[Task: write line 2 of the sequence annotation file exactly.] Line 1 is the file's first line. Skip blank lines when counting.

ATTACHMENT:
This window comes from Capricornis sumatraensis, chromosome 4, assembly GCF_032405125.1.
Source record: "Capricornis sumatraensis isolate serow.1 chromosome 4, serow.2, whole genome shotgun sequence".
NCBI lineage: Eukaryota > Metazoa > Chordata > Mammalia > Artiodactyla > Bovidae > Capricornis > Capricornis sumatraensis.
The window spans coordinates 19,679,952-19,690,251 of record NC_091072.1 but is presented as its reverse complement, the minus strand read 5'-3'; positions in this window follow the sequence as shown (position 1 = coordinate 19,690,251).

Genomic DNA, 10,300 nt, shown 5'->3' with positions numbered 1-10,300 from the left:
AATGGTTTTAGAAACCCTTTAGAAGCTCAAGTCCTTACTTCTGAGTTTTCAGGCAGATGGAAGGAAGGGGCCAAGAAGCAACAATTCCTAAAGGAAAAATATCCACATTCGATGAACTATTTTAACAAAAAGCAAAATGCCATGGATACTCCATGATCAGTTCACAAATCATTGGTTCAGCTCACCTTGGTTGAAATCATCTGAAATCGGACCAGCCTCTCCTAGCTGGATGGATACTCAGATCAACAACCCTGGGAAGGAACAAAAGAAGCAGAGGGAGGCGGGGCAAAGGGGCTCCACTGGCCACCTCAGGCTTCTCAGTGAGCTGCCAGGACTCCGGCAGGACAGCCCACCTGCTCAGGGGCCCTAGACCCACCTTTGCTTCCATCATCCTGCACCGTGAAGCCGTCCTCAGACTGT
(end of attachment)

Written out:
Source record: "Capricornis sumatraensis isolate serow.1 chromosome 4, serow.2, whole genome shotgun sequence".